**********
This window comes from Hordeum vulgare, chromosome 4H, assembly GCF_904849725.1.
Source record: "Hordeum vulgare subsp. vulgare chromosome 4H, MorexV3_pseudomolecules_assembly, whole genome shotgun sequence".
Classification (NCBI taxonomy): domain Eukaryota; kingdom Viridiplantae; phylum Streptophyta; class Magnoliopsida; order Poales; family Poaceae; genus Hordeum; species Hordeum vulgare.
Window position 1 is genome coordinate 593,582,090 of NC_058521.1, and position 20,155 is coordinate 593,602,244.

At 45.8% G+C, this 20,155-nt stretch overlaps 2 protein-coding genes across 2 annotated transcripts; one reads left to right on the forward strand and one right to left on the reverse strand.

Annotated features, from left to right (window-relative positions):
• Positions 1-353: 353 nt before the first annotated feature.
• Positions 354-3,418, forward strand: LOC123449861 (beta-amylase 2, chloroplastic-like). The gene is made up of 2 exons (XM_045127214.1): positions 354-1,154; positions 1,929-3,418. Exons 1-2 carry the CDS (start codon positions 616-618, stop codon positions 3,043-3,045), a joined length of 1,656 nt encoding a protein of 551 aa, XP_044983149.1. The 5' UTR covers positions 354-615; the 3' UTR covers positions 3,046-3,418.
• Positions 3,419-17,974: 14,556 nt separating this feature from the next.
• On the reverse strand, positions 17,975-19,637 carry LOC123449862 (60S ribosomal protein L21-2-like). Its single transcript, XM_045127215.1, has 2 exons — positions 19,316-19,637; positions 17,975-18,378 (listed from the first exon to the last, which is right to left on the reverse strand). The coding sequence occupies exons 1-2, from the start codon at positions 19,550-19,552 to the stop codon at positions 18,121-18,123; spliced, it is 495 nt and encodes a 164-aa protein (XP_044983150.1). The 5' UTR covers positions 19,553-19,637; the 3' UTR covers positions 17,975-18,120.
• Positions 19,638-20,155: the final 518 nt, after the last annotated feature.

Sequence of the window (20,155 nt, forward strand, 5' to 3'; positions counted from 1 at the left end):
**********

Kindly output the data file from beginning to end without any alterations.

This window comes from Hordeum vulgare, chromosome 4H, assembly GCF_904849725.1.
Source record: "Hordeum vulgare subsp. vulgare chromosome 4H, MorexV3_pseudomolecules_assembly, whole genome shotgun sequence".
Classification (NCBI taxonomy): domain Eukaryota; kingdom Viridiplantae; phylum Streptophyta; class Magnoliopsida; order Poales; family Poaceae; genus Hordeum; species Hordeum vulgare.
Window position 1 is genome coordinate 593,582,090 of NC_058521.1, and position 20,155 is coordinate 593,602,244.

At 45.8% G+C, this 20,155-nt stretch overlaps 2 protein-coding genes across 2 annotated transcripts; one reads left to right on the forward strand and one right to left on the reverse strand.

Annotated features, from left to right (window-relative positions):
• Positions 1-353: 353 nt before the first annotated feature.
• Positions 354-3,418, forward strand: LOC123449861 (beta-amylase 2, chloroplastic-like). The gene is made up of 2 exons (XM_045127214.1): positions 354-1,154; positions 1,929-3,418. Exons 1-2 carry the CDS (start codon positions 616-618, stop codon positions 3,043-3,045), a joined length of 1,656 nt encoding a protein of 551 aa, XP_044983149.1. The 5' UTR covers positions 354-615; the 3' UTR covers positions 3,046-3,418.
• Positions 3,419-17,974: 14,556 nt separating this feature from the next.
• On the reverse strand, positions 17,975-19,637 carry LOC123449862 (60S ribosomal protein L21-2-like). Its single transcript, XM_045127215.1, has 2 exons — positions 19,316-19,637; positions 17,975-18,378 (listed from the first exon to the last, which is right to left on the reverse strand). The coding sequence occupies exons 1-2, from the start codon at positions 19,550-19,552 to the stop codon at positions 18,121-18,123; spliced, it is 495 nt and encodes a 164-aa protein (XP_044983150.1). The 5' UTR covers positions 19,553-19,637; the 3' UTR covers positions 17,975-18,120.
• Positions 19,638-20,155: the final 518 nt, after the last annotated feature.

Sequence of the window (20,155 nt, forward strand, 5' to 3'; positions counted from 1 at the left end):